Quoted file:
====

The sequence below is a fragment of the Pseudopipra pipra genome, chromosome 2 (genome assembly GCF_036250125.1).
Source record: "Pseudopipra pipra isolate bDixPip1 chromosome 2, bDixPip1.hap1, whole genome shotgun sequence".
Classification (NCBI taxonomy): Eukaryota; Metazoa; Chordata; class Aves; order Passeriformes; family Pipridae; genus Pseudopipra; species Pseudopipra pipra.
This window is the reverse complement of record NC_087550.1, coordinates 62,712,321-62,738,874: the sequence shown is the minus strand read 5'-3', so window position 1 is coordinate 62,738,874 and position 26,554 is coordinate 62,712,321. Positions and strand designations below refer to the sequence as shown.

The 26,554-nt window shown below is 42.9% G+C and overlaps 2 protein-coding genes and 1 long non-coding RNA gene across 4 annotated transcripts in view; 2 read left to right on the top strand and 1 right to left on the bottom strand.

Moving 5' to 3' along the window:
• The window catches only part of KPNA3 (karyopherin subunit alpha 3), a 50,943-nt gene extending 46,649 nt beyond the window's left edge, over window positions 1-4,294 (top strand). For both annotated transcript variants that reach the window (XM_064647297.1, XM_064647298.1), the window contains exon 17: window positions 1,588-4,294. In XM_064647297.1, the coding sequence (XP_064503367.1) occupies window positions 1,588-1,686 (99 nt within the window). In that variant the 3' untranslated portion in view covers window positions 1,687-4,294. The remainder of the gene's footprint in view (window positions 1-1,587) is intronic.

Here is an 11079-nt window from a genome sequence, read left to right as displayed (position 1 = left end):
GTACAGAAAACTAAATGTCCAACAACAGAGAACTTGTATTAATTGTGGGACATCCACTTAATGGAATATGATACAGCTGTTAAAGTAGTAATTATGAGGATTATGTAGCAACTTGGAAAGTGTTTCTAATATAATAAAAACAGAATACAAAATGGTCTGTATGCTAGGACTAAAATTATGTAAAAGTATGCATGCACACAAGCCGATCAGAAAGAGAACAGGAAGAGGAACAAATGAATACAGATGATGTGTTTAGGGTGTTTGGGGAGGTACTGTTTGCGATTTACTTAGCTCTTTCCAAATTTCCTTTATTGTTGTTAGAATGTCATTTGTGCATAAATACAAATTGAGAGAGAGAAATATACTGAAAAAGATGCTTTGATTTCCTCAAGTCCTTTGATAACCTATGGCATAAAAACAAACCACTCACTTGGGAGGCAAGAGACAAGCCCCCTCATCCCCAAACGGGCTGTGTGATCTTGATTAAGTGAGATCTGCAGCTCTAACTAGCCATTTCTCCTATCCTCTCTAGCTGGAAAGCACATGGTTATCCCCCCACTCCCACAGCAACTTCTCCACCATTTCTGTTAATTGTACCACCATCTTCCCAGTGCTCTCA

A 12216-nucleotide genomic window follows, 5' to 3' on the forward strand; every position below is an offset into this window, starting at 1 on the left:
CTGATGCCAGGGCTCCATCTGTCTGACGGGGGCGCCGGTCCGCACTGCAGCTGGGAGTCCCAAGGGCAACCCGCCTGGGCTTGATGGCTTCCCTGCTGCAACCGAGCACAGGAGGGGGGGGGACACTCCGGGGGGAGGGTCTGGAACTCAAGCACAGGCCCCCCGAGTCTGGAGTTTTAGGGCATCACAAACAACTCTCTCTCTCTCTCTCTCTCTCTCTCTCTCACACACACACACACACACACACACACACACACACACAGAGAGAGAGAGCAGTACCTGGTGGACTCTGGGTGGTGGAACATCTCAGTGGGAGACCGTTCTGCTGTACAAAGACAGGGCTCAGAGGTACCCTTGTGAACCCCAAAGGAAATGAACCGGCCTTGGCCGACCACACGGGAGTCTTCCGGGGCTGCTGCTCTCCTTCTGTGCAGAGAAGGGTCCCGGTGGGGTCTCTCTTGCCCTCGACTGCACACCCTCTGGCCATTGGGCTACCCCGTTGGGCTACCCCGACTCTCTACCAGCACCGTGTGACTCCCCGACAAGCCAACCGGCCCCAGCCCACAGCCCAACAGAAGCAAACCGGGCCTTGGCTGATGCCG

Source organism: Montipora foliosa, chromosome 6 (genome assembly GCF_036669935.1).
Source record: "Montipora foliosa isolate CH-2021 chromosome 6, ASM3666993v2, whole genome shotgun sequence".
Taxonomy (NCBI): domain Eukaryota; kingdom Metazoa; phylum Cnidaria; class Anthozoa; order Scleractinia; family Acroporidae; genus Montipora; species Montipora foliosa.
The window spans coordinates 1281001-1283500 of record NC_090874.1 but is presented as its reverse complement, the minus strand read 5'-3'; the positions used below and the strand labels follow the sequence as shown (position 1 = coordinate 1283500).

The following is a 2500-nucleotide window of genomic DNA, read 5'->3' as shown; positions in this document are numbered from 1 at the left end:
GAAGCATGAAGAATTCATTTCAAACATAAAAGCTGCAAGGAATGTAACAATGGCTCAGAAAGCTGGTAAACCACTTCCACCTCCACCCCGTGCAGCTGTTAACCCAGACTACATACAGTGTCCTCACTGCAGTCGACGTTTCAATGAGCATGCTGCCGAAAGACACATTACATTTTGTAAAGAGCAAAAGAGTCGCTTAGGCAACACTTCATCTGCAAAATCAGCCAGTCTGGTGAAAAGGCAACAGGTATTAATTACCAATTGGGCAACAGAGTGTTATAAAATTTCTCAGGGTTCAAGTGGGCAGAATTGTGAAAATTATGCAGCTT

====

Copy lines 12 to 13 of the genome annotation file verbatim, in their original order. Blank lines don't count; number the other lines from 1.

Source organism: Montipora foliosa, chromosome 6 (genome assembly GCF_036669935.1).
Source record: "Montipora foliosa isolate CH-2021 chromosome 6, ASM3666993v2, whole genome shotgun sequence".